In the first half of 2014, active Russian citizens’ attention was riveted on Ukraine. The fight against “fascists” and “Bandera followers” then partly ousted nationalist ideas and even made them taboo. For the first time in months, opinion polls showed lowering levels of xenophobia, while the general “anti-Bandera” sentiment entered into conflict with the essential content of the ultra-right groups’ main activities. The anti-immigrant sentiment that the nationalists of the 2000s entirely relied on, and which was high in 2013, faded.
One important and unexpected outcome of the Ukrainian events was the reconfiguration of the nationalist movement.
The Ukrainian crisis, which began with clashes in Grushevskogo Street, revived nationalists’ hopes for the “white revolution” success in Russia: the Maidan riots were seen as a positive example, especially if one overstated the Right Sector’s role. The transition from the “government vs. opposition” conflict to a different phase that can be described as “ethnic Ukrainians vs. ethnic Russians” made Russian nationalists face a difficult choice. While the opposition-minded part of nationalists initially supported the Maidan protesters, serious disagreements emerged among them later.
The leaders of publicly active organizations have been the most outspoken. As expected, most nationalist organizations approve of the annexation of Crimea and the so-called "Russian Spring." They all view the conflict in Ukraine as a battle that pits ethnic Russians against ethnic Ukrainians and the West. Thus, even groups that view the Moscow regime as anti-Russian support "our own people" in the Donbass in eastern Ukraine.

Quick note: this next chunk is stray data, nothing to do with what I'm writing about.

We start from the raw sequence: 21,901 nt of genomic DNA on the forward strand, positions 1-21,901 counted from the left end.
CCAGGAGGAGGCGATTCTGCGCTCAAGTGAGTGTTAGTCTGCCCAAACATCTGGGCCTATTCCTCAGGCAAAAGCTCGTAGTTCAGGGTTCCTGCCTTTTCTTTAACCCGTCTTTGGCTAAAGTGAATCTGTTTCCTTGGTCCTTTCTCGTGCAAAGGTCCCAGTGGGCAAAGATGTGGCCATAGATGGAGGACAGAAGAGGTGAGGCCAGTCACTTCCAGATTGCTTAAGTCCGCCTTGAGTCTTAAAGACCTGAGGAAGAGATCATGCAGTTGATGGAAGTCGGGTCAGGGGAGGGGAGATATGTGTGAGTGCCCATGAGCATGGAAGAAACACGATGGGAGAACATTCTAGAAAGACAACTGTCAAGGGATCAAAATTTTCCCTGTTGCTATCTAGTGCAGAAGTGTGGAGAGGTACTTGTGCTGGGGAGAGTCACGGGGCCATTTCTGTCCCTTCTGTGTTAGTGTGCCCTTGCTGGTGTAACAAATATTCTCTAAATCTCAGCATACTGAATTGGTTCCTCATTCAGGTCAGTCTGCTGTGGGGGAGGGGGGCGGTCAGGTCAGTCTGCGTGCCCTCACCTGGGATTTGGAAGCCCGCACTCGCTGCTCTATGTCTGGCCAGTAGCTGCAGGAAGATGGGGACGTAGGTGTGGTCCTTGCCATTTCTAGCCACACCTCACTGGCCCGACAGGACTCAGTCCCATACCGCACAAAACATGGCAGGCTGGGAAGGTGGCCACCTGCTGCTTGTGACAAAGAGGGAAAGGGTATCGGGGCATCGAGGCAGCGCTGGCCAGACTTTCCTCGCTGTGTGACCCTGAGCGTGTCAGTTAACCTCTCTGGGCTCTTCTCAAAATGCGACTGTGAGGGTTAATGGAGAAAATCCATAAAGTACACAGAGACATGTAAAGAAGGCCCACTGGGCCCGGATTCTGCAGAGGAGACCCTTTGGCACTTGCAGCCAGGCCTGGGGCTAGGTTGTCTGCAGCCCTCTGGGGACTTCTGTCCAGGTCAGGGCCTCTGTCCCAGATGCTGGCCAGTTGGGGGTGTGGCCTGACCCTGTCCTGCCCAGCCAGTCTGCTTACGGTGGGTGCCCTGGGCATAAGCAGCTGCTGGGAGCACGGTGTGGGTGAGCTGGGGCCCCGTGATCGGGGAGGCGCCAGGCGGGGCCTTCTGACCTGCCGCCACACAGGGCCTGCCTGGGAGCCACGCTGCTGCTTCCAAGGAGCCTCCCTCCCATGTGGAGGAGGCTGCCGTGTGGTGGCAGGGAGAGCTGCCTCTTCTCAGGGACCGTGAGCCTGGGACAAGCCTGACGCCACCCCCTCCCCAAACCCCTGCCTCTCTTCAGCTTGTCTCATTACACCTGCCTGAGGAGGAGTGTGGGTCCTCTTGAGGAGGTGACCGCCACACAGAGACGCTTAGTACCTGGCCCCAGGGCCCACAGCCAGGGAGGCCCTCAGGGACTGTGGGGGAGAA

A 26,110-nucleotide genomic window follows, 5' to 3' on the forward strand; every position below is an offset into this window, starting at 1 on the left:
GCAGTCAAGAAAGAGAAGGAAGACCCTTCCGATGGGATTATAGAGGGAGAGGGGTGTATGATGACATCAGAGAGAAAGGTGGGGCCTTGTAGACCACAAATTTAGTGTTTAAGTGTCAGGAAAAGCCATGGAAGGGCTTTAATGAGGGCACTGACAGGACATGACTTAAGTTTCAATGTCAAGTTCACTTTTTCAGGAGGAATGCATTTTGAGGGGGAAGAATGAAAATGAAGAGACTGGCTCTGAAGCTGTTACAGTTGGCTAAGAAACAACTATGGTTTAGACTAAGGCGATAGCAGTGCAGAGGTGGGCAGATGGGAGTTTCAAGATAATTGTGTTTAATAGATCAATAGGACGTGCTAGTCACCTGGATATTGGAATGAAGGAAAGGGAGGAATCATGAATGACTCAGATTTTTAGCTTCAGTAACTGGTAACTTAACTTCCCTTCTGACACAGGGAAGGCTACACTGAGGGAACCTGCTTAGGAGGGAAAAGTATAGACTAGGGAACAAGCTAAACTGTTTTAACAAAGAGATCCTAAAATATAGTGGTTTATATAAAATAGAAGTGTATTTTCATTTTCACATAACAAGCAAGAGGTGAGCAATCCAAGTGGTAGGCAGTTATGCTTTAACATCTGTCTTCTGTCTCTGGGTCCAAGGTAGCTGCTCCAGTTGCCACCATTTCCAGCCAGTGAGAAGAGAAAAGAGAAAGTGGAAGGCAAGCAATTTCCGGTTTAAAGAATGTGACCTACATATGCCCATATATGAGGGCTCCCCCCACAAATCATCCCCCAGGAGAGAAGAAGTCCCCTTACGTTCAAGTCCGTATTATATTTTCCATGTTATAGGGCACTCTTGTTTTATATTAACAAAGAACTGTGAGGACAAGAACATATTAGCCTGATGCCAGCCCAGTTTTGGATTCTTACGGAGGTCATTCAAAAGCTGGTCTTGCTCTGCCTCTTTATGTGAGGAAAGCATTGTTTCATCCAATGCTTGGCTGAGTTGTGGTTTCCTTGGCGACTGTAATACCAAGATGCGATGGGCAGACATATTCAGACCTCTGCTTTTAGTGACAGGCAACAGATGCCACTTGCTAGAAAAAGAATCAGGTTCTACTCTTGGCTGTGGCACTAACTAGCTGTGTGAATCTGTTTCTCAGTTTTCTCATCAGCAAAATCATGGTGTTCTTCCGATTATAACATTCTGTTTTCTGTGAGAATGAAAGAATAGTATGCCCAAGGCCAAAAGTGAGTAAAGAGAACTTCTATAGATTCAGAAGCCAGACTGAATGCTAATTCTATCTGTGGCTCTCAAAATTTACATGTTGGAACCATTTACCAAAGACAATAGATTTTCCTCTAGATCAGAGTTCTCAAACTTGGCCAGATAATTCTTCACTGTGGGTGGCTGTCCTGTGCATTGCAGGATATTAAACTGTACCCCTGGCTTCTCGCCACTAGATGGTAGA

Few of these groups oppose the "Russian Spring." They include the majority of leaders among the “Russians” association as well as their allies. Ironically, their statements closely resemble those made by their sworn enemies in the liberal opposition. These nationalists contend that both the Russians and Ukrainians in Ukraine would do better to live under the hated authorities in Kiev, or better still, independently, than under what they see as President Vladimir Putin's "anti-Russian regime."
The majority of Russian nationalists are autonomous militants that do not belong to any formal political organizations, and who are also in disagreement over Ukraine.
With the conflict growing into a full-fledged war, it is important to note that there are supporters of different viewpoints on both sides of the frontline in eastern Ukraine.
According to rough estimates, at least 200 nationalists are fighting for “Novorossiya,” including non-registered Cossacks; maybe more. Less known organizations are more active in sending fighters to the conflict area, such as Alexander Barkashov’s Russian National Unity, or the National Liberation Movement led by United Russia deputy Yevgeny Fyodorov. One thing is still clear through – those Russians who are fighting in Novorossiya are people of different backgrounds and viewpoints, and few of them are associated with specific nationalist organizations. Still fewer facts are known about those fighting on the other side. Most of them, if not all, are neo-Nazis, but there are different types among them.